Literary reviews by Tim Love.
Warning: Rather than reviews, these are often notes in preparation for reviews that were never finished, or pleas for help with understanding pieces. See Litref Reviews - a rationale for details.

Sunday 12 January 2014

"Beautiful Girls" by Melissa Lee-Houghton (Penned in the Margins, 2013)

I had friends with severe mental problems. Their monologues had the strange connections, discontinuity and novelty that poetry sometimes has. I was impressed. Some of them wrote poetry. Lots of it. I sometimes helped to make it (in my opinion) publishable.

At a Writers Circle I attended, there was a group of attendees who seemed to know each other. I was later told that the local mental hospital (as it was called then) had suggested the circle to them. They found it useful, and the interest was mutual. Readers attracted to confessional poetry, unconventionality, or to reading about lifestyles they're unfamiliar with, can also be drawn to such texts, especially if they don't have schitzophrenic friends. The novelty can soon wear off. One person's honesty is another's melodrama. Repetition can become unrestrained, and often there are simply too many words, too little control. There are complications regarding reviewing too - if one knows that the poet is (or even was) in therapy, it's difficult not to use kid gloves when commenting on their work. Also content can become too dominant - it's tempting to analyse the illness rather than the poem.

On her blog Melissa Lee-Houghton writes that she was bipolar. Robert Lowell amongst many others have struggled with writing poetry while suffering from forms of bipolarity. One doesn't want the drugs to destroy creativity, but sometimes it's the only option. The transition phases of bipolarity can be the most productive. Editing at the wrong phase in the cycle is a danger though. How much should one edit away the quirks and affectations? In some ways it's a more extreme version of the moods and bursts that many poets have, trying to balance "creativity" vs control, individuality vs communication.

She writes - "I’ve been a parent since I was seventeen, that’s thirteen years", a situation which intensifies the problems. As if that's not sufficient material, there are poems about the narrator seeking her/his biological father.

All that said, I think this book manages to avoid many of the problems that I've mentioned above. I like "Heaven", the first poem of this book. I'd already expected line-breaks to be gratuitous, and so it proved - "You go there if you have a personality disorder [LINEBREAK] or learning disability. ... When you get there [LINEBREAK] you can be invisible. You spend most of your life [LINEBREAK] that way - it's a comfort ... Heaven is the place where we spend eternity, amazed [LINEBREAK] that life has to happen at all. ... Being forgotten [LINEBREAK] is beautiful. Being forgotten has not always been beautiful". "Sixteen" is interesting too.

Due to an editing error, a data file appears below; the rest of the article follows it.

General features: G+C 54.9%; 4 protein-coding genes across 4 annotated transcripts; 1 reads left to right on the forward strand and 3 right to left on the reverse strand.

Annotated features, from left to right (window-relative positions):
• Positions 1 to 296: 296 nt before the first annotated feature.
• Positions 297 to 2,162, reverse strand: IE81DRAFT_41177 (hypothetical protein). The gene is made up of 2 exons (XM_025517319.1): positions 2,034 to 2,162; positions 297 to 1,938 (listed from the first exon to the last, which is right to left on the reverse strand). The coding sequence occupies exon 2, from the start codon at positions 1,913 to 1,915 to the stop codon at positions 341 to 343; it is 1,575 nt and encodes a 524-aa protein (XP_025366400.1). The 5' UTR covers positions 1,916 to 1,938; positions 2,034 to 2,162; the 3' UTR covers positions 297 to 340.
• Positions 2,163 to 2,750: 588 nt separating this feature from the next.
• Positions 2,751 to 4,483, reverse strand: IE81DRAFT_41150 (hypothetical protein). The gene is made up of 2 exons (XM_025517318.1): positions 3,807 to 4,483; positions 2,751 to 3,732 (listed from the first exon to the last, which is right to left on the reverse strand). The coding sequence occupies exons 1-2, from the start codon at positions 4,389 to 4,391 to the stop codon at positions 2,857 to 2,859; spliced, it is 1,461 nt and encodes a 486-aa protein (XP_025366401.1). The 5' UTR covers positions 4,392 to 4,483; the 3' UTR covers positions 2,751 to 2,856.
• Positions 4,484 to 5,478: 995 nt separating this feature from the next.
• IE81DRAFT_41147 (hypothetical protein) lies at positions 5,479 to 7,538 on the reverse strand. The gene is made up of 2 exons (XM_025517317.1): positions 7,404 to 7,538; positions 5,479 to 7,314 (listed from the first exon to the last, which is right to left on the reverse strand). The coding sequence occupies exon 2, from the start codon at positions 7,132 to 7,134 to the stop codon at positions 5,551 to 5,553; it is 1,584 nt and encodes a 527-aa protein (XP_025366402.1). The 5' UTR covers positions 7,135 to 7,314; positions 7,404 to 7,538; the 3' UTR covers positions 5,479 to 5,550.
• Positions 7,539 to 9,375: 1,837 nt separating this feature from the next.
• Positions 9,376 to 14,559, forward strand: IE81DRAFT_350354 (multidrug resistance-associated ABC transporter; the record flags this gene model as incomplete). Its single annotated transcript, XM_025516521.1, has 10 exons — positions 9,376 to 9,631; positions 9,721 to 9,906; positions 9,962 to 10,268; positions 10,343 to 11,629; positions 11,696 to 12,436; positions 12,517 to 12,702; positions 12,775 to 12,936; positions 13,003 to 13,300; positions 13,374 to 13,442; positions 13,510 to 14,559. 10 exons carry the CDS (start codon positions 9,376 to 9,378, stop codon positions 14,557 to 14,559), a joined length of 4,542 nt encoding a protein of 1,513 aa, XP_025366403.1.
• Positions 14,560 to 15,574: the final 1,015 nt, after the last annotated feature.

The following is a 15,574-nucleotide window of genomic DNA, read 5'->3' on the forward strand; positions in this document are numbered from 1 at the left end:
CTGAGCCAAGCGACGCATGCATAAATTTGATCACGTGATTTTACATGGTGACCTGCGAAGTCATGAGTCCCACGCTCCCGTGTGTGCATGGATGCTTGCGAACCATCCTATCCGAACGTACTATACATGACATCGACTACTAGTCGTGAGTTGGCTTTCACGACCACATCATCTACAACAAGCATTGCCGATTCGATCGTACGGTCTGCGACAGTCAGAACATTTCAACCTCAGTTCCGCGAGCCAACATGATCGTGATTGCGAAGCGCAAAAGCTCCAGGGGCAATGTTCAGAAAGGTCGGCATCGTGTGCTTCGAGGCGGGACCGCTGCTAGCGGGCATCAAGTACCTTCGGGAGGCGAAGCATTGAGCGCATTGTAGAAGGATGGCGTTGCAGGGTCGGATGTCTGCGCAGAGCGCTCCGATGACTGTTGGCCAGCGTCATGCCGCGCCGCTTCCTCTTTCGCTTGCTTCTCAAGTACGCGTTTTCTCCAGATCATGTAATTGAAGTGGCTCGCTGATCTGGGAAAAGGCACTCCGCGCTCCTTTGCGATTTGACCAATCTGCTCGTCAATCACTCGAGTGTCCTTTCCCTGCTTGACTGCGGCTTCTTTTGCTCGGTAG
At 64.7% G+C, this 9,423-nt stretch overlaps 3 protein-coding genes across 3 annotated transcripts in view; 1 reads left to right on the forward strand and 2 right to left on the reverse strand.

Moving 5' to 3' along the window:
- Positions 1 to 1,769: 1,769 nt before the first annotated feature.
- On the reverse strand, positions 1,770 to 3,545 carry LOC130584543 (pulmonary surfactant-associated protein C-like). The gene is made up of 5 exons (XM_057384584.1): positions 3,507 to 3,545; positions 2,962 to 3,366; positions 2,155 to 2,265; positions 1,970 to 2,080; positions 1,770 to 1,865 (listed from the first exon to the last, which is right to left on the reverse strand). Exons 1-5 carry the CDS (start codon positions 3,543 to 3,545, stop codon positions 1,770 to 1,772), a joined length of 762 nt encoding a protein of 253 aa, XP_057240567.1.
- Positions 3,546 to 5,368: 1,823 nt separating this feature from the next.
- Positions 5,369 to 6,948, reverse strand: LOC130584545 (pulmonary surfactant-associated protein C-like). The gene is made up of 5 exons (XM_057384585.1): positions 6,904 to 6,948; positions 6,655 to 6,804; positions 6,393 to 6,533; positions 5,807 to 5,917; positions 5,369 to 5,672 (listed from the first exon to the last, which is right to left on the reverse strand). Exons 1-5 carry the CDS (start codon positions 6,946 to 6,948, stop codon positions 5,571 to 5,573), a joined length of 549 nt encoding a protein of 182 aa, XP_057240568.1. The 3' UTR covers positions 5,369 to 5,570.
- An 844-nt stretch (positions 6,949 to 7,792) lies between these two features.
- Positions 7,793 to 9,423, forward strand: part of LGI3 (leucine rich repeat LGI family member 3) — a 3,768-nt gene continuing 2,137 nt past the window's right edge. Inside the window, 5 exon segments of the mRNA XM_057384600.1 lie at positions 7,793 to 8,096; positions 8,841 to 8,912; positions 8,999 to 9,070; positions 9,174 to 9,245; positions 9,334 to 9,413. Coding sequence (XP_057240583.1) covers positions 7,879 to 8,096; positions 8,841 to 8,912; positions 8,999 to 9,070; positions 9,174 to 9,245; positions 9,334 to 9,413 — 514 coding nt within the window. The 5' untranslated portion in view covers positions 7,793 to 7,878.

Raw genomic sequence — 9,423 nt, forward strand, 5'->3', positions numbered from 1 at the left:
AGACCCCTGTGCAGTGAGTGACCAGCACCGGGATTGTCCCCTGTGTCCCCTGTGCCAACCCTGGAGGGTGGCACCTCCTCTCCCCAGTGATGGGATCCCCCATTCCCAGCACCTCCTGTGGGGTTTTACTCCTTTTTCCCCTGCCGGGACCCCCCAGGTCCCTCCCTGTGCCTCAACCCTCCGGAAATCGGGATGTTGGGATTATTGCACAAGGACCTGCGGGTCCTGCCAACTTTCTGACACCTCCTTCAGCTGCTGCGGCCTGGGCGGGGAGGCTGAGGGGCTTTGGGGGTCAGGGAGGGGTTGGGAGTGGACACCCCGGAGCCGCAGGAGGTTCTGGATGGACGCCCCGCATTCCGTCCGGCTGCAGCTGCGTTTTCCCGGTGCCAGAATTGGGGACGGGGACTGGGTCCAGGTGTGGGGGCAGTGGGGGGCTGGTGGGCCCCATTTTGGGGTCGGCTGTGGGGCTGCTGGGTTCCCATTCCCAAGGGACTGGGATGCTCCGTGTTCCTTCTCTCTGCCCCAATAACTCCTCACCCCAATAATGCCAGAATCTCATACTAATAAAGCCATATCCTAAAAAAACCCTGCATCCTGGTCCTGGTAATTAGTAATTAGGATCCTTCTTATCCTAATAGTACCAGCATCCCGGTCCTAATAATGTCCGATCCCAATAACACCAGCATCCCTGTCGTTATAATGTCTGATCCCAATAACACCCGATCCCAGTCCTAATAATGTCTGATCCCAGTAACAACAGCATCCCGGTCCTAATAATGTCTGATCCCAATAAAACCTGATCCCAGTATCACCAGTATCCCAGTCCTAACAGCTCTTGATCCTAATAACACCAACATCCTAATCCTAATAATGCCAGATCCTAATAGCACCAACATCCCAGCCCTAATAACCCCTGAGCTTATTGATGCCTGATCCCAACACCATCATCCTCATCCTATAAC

I liked the late Douglas Clark's Skiathos - here's an extract

They wave to me. But I am on business. The voices will follow.
As the morning comes up I am half-way across the channel.
There is no going back. I swim beautifully. Forever.
I hear the voices coming up behind me. They are to rape me.

Its short-sentenced style and use of absolutes ("forever"), is shared by "Heaven" and many other poems here. Emblems of identity are paraded - eyes, clothes (or lack of them), faces. In some poems there's a repeated use of "We" or "You". "They" are the enemy. Death (non-identity) and sex (fusion of identities) aren't far away. The body can become detached, organs itemized.

Throughout there are interesting images - "We can sleep together like release [sic] doves" (p.21); "They've dismantled the phone box by the abattoir;/ the one I used to ring you on with 20p coins" (p.25). Sometimes these images are strung together and momentum builds - I liked "Compassion" for example. Elsewhere, more mundane material interferes. I wasn't keen on "Codiene", "Group Therapy", "Hanging On", "Fettered Heart" (too long, though several lines including the final lines were ok), "I'll Find You" or "My Lovelies". "Town Show '82" is one of the poems where there's only one outlier line ("I want to ... burn the show tent down, stand in the ashes"); the rest comprise a standard (rather ordinary) poem. "Belly" ends with a surprise - "One day [my daughter] will go to the tattoo parlour/ just to have something done to her. Just to see if it hurts./ Just to feel something healing over". "Dimensions" has 4 3-line stanzas. The first three begin with

  • "I become more afraid of your body every year"
  • "Every year I become more afraid of your body"
  • "Your body, every year, is becoming more afraid"

which I don't really see the point of. The 4th stanza has "I try to imagine you without a body". The succeeding poem, "Peter Pan", continues the theme - "When I am with you/ I'm beside myself because I can't have you/ completely, and although/ you give yourself to me completely/ I can't have you and I'm beside myself", which is beginning to sound like R.D. Laing. "Tough Guys" has 2 phrases that interest me -

  • "We contracted influenza when I was seven or eight" - of course, the reader doesn't care whether it's 7 or it's 8, or that the narrator can't exactly remember. The reader might be impressed by the narrator's display of trying to be accurate.
  • "that it was possible to be apart from her/ without my chocolate eardrums" - eh?

I think it's my favourite "Penned in the Margins" poetry book.

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